Autosomal dominant vasovagal syncope: Clinical features and linkage to chromosome 15q26.
Neurology. 2013 Apr 16;80(16):1485-1493
Authors: Klein KM, Bromhead CJ, Smith KR, O'Callaghan CJ, Corcoran SJ, Heron SE, Iona X, Hodgson BL, McMahon JM, Lawrence KM, Scheffer IE, Dibbens LM, Bahlo M, Berkovic SF
OBJECTIVE: To establish the occurrence of an autosomal dominant form of vasovagal syncope (VVS) by detailed phenotyping of multiplex families and identification of the causative locus. METHODS: Patients with VVS and a family history of syncope were recruited. A standardized questionnaire was administered to all available family members and medical records were reviewed. Of 44 families recruited, 6 were suggestive of autosomal dominant inheritance. Genome-wide linkage was performed in family A using single nucleotide polymorphism genotyping microarrays. Targeted analysis of chromosome 15q26 with microsatellite markers was implemented in 4 families; 1 family was too small for analysis. RESULTS: Family A contained 30 affected individuals over 3 generations with a median onset of 8 to 9 years. The other families comprised 4 to 14 affected individuals. Affected individuals reported typical triggers of VVS (sight of blood, injury, medical procedures, prolonged standing, pain, frightening thoughts). The triggers varied considerably within the families. Significant linkage to chromosome 15q26 (logarithm of odds score 3.28) was found in family A. Linkage to this region was excluded in 2 medium-sized families but not in 2 smaller families. Sequence analysis of the candidate genes SLCO3A1, ST8SIA2, and NR2F2 within the linkage interval did not reveal any mutations. CONCLUSIONS: Familial VVS, inherited in an autosomal dominant manner, may not be rare and has similar features to sporadic VVS. The chromosome 15q26 locus in family A increases the susceptibility to VVS but does not predispose to a particular vasovagal trigger. Linkage analysis in the remaining families established likely genetic heterogeneity.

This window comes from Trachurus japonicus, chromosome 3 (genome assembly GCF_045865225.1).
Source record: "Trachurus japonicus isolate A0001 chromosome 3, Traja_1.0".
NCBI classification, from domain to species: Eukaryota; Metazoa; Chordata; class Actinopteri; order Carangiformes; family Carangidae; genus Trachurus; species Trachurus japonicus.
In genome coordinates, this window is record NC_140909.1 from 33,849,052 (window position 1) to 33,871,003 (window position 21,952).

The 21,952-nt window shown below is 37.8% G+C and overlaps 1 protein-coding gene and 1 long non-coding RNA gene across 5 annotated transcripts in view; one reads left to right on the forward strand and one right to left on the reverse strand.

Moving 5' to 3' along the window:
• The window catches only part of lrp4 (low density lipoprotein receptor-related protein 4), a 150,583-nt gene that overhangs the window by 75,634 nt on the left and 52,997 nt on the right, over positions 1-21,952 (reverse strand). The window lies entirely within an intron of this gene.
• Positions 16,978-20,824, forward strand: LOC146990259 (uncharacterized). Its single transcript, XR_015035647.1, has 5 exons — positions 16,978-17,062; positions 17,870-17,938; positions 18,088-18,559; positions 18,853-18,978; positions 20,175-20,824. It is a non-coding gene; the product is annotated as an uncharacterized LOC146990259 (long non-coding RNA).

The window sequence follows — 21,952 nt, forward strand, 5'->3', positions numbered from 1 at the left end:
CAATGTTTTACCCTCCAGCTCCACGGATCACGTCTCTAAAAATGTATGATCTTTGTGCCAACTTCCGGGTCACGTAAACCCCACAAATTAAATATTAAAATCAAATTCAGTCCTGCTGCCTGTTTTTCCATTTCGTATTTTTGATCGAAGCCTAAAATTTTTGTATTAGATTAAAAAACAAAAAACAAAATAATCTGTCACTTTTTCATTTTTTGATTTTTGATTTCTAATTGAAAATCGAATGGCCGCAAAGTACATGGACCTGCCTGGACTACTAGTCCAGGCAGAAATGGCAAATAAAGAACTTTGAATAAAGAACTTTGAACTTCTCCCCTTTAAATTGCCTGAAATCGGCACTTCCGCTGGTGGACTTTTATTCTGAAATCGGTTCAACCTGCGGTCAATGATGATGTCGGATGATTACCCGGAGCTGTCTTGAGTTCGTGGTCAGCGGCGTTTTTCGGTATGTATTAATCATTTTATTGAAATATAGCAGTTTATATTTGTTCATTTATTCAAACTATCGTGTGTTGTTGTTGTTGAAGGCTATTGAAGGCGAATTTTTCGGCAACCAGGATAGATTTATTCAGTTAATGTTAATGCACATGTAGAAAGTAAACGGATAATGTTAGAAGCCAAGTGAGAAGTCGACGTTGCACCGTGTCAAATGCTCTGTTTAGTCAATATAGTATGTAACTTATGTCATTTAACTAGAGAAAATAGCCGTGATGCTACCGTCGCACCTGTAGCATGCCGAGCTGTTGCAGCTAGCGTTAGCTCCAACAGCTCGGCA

PMID: 23589636 [PubMed - as supplied by publisher]